In order to track the stars you must align your tracking mount to the celestial pole. Then the mount rotates at the same rate as the sky to keep the stars in place. For the barndoor tracker you would sight along the hinge and for the other mounts they have either a scope to use or in the case of the Polarie a small hole to look through. Alignment is different in the northern and southern hemispheres.
Northern Hemisphere Alignment
The star Polaris is almost exactly at the northern celestial pole. If you know how to find “The Big Dipper” then you can find Polaris. Look North and use this diagram.
Polaris is unmistakable once you first learn to find it.
Southern Hemisphere Alignment
The star closest to the southern celestial pole is Sigma Octantis in the constellation Octans. It is a dim magnitude 5.5 compared to Polaris at magnitude 2. There are 2 main methods of finding it.
If you can see both Magellanic clouds, forming an equilateral triangle with the third point being the celestial pole gives you an easy way to find Sigma Octantis. You can also use the Southern Cross method as shown in the diagram to get you close to the pole.
Stacking, stacking and more stacking
Now that your camera is tracking the stars you can fully take advantage of exposure stacking. Stacking is when you take a bunch of images of the exact same thing and then stack them on top of eachother to improve the signal to noise ratio. This can drastically reduce the amount of noise in your final picture and all that extra signal will let you stretch the faint details of deep sky objects much better in post. In addition to regular frames (called light frames) there are other frames you should be taking to maximize the quality of your final image.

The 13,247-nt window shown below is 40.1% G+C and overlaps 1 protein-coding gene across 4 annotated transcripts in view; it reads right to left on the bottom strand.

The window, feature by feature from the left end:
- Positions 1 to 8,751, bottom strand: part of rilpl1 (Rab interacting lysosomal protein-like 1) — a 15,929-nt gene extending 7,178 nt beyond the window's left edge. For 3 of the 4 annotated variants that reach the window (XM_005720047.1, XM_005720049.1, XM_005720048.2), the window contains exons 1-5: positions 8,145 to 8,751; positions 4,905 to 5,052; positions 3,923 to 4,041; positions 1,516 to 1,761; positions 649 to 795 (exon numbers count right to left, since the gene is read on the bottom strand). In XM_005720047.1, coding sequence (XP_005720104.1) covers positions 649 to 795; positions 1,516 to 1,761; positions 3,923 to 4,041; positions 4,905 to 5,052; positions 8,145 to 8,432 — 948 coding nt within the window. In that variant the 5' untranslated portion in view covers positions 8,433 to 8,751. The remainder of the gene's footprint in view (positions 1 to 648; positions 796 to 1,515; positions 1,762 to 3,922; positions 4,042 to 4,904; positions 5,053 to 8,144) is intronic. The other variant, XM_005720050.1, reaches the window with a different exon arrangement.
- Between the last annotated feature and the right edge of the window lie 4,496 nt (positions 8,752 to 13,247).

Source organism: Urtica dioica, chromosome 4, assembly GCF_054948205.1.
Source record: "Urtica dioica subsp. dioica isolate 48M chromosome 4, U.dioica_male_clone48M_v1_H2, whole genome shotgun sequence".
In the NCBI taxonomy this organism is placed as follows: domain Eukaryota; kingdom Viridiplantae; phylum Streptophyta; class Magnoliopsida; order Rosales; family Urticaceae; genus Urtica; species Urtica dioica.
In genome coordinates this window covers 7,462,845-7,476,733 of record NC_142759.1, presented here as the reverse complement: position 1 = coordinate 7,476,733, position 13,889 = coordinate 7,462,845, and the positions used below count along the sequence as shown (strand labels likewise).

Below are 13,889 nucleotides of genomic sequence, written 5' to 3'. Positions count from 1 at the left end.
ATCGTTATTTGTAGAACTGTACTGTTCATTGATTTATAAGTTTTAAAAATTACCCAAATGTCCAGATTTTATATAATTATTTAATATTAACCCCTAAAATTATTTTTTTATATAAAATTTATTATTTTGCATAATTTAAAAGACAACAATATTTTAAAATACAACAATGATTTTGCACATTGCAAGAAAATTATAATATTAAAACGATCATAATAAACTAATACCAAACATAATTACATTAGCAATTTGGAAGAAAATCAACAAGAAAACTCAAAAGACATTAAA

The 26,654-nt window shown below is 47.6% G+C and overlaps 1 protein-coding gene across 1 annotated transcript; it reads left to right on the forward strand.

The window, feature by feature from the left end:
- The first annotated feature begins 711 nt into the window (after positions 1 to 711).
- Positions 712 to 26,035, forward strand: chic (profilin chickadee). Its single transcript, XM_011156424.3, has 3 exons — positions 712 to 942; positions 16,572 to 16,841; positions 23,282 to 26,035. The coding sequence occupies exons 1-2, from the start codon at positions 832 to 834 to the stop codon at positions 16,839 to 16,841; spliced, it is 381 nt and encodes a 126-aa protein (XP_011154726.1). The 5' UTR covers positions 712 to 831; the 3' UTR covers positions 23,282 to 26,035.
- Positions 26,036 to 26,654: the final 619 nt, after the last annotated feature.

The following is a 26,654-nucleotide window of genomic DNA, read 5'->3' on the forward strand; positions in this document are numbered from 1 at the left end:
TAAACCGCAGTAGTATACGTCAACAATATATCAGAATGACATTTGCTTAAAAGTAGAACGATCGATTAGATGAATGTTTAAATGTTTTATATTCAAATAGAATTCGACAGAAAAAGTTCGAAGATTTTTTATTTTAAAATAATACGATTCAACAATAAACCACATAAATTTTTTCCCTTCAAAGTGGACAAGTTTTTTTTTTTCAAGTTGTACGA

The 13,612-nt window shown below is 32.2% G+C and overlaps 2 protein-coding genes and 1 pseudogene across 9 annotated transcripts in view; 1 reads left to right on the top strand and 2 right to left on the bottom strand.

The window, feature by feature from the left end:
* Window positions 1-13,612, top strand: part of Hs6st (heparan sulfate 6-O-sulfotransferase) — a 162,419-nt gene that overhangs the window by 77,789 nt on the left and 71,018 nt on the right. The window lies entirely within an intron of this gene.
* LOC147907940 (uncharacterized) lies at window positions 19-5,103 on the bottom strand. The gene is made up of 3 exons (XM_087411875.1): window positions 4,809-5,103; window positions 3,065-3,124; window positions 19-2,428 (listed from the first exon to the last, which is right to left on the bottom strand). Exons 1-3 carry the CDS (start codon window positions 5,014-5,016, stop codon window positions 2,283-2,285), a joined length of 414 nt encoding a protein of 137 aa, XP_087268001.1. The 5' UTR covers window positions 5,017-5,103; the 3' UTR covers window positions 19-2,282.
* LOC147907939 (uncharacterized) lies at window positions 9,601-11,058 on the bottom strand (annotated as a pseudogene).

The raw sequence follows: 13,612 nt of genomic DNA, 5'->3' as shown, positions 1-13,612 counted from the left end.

These are your regular pictures. Take as many as you can! Eventually you will hit diminishing returns for adding more exposures but more never hurts. A number I often use is 6. There’s nothing special about this number, I just find it to be a good compromise of quality and the amount of time it takes to capture it all.
I discussed these in previous parts of the guide but dark frames are identical to light frames except you put the lens cap on your camera when taking them. They are then subtracted from your light frames to remove all that unwanted junk. It is VERY important to take dark frames at the same temperature as your light frames as temperature has a big effect on noise and hot pixels. Like light frames you want lots of these to stack. I like to usually get as many dark frames as I do light frames.
Flat frames are used to remove vignetting, dust spots and other optical system anomalies. Flat frames should be shot at the same f-stop and focal length as your Light frames. It’s best to use Aperture priority with the lowest ISO setting of your camera (usually ISO 100 or 200). The goal is to get an evenly illuminated frame. If your camera has a histogram you want the peak to be right in the middle. One way I like to take flat frames is a clear twilight sky before you can see any stars. Aim the camera away from the sun so there’s no gradient and its evenly illuminated across the frame. You can also use a light box, or throw a few white sheets in front of the lens with a bright light source behind it. It’s good to take a few of these for stacking.
Great, so you have all the frames. They will be useful later on in the processing section. One tip to remember is to shoot your darks and flats at the same orientation as your lights (portrait or landscape) – it just makes things easier when you are processing everything.
What should I shoot?
Here’s a few targets to get you started. You can use a program like Stellarium (free) to find these. There are also lots of books, iPhone/Android/tablet apps and other ways to help you find objects easily.
- Hyades and Pleiades star clusters
- Barnard’s Loop and the Orion Nebula
- Large and Small Magellanic clouds (southern hemisphere only)
- Andromeda Galaxy (best for 200mm+)
- North America Nebula
- The Whirl Pool Galaxy (300mm minimum)
- Lagoon Nebula and Trifid Nebula
- Omega Nebula and Eagle Nebula
- Flaming Star Nebula
- Horsehead Nebula
So hopefully you have some shots to work with now. Let’s move onto the final part which is processing in Photoshop.